Bhutan’s first National Space Challenge launches ten satellite prototypes

As Bhutan celebrates the fifth anniversary of its maiden satellite launch in 2018, the country has reached new heights in space, science and technology since then. To commemorate the milestone, the grand finale of the first-ever National Space Challenge was held in the capital yesterday. The event featured a display of satellite prototypes developed by ten teams from two colleges. The GovTech Agency organised the challenge to foster scientific and technological innovation in the country.

At dawn yesterday, the top ten teams selected from the College of Science and Technology and the Jigme Namgyel Engineering College gathered near the river in Namseling to launch the satellite prototypes prepared in the last six months. The satellites were launched by drones.

After months of hard work, the teams successfully developed their satellite prototypes, overcoming challenges of weight and cost limitations while incorporating essential systems like power, sensors and communication systems.

The grand moment came as the first team, SatA-1 from the College of Science and Technology launched their prototype using a drone.

Five teams successfully launched the satellites yesterday while the remaining satellites were launched today at the same location.

Twenty-four teams from across the country participated in the competition, with the top ten teams selected from the College of Science and Technology and Jigme Namgyel Engineering College.

Each team was tasked with designing, developing, launching and operating a satellite prototype weighing no more than a kilogram with a budget of Nu 50,000.

Sonam Loday, the representative of team SatA-1 said despite several challenges and issues, they were able to achieve the feat.

“In the end, we got the result we wanted. Our satellite focuses on two major objectives. The primary objective is to track our satellite through GPS location. And the second objective is to take photos while it is in the air so that we can gather the photos and detect whether the land is suitable for agriculture and whether it is healthy or unhealthy.”

While each team had unique secondary missions such as environmental data collection and risk assessments, the primary objectives remained the same across all teams such as transmitting basic data like altitude and GPS location from the satellites.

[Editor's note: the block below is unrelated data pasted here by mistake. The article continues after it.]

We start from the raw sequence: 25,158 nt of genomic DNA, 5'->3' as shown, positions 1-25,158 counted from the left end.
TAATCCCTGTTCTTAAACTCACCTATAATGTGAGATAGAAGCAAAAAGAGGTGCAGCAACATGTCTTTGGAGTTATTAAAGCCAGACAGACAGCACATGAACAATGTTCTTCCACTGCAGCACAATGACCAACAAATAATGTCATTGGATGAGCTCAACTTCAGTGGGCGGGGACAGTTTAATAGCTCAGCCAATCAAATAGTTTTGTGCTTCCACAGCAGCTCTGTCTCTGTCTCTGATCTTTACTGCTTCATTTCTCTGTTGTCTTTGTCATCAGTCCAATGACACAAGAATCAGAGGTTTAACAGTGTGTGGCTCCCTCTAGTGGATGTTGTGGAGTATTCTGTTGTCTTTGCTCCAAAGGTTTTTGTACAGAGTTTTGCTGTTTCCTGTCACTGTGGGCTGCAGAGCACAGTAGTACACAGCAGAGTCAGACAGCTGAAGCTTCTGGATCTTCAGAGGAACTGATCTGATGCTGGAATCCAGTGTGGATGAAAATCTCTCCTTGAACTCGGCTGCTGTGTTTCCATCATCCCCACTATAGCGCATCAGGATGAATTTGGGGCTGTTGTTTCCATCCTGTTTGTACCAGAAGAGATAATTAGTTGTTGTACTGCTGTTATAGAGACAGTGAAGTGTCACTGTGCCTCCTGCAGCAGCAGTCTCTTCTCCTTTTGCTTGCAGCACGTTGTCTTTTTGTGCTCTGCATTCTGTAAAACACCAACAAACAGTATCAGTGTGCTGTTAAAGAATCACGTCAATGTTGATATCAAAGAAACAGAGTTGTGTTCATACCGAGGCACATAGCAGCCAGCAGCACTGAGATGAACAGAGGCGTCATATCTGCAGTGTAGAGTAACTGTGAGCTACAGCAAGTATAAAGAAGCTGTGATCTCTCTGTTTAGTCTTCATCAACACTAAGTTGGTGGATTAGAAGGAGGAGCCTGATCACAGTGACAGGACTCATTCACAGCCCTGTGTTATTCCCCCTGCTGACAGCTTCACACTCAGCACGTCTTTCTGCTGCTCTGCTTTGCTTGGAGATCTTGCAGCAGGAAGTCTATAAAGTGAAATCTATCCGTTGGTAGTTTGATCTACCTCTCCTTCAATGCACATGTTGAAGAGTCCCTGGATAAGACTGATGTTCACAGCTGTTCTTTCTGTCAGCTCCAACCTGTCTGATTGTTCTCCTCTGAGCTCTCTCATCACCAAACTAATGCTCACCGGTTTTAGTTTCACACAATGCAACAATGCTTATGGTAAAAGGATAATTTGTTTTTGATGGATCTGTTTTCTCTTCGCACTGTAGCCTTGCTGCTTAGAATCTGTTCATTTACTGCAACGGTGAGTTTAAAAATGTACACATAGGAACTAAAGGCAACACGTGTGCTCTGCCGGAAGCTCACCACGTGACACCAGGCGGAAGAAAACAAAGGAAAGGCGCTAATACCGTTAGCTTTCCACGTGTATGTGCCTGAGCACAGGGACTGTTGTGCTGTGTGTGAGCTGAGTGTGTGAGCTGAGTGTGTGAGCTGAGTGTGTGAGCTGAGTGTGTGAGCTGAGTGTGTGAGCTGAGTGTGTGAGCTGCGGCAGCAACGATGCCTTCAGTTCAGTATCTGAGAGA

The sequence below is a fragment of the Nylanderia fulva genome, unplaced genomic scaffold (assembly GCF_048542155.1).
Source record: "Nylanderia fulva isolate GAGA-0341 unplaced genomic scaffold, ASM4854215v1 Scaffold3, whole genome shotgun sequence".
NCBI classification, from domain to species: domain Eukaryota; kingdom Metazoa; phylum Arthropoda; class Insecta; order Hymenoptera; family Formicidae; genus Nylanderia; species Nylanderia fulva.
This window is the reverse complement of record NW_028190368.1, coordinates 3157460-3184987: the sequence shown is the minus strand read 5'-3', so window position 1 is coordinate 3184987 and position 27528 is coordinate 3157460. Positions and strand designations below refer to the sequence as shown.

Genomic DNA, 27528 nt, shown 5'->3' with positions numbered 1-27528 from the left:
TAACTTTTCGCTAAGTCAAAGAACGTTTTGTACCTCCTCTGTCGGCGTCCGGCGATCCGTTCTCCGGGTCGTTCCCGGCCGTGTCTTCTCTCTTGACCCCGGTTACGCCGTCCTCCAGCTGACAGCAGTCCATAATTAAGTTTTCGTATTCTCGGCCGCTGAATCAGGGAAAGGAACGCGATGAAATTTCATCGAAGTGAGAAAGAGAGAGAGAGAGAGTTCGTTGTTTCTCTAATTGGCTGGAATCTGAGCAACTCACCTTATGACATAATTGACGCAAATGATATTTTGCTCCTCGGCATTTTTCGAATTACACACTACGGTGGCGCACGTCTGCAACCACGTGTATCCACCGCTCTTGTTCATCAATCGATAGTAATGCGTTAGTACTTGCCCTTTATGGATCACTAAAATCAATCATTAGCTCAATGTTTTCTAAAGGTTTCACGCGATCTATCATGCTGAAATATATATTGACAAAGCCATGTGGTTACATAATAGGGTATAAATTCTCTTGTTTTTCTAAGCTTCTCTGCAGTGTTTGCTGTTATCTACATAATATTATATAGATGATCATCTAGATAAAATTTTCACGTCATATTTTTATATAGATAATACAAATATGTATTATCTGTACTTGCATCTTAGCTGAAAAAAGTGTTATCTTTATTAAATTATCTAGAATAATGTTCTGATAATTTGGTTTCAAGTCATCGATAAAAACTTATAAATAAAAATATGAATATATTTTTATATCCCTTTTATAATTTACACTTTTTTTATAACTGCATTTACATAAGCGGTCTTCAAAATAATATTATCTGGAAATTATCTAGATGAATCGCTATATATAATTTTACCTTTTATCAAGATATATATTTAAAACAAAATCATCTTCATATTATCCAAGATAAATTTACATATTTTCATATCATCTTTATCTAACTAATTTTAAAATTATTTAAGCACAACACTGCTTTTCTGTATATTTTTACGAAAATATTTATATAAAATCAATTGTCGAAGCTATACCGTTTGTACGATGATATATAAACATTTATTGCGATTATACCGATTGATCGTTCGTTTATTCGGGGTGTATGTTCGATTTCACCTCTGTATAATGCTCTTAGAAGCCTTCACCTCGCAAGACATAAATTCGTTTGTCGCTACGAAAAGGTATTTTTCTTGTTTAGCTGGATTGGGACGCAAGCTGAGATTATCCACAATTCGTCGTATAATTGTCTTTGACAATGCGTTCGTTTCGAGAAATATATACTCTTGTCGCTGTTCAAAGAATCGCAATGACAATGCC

“We had chosen the secondary mission to have a distress call whereby when there is an emergency, a person can call or call our satellite and through that, the satellite light will send a signal to the ground station and through the ground station we can detect other sectors such as police or health so that we have to accomplish it and it was successful today,” said Diwash Pradhan, Team Bat-Sat from the College of Science and Technology.

The participants couldn’t contain their joy as they witnessed their efforts taking flight. They said that even undergraduate and graduate students are capable of creating functional satellites, dispelling the notion that only scientists develop satellites.

“While studying we got the ideas on how satellites function or work. But we never got hands-on practice. We always say that satellites are made by higher educated or only by some scientists but through this journey, we learned that satellites can be made by undergraduates or graduates. So, we were able to make the functional satellite,” said Phuntsho  Dema, Team ArenaSat from Jigme Namgyel Engineering College.

Despite a few setbacks including two satellites being blown off course by the wind, the participants took these challenges as learning opportunities.

“To avoid such issues in the future, we can focus more on establishing the centre of gravity of our satellite. If the center of gravity is established properly then it won’t be shaking so much. So, the parachute will be directly coming down towards the launch site, not like what has happened today. We hope to improve in the future,” said Tenzin Gyeltshen, Team Druk Eye from the College of Science and Technology.

“There were some system failures and some coordination of the components. By looking at the ingenuity and teamwork of the few teams and their perseverance, we found out that they were resilient and adaptable to the changes. We believe that with such teamwork and cooperation, any problem that arises can be easily dealt with,” said Kinley Dorji, Supervisor, National Space Challenge, GovTech Agency.

The finale of National Space Challenge will conclude with presentations from the ten teams tomorrow. It will be followed by the announcement of the top three winners who will receive attractive prizes.

The National Space Challenge will be an annual event hereafter inspiring Bhutan’s journey in space science and technology.

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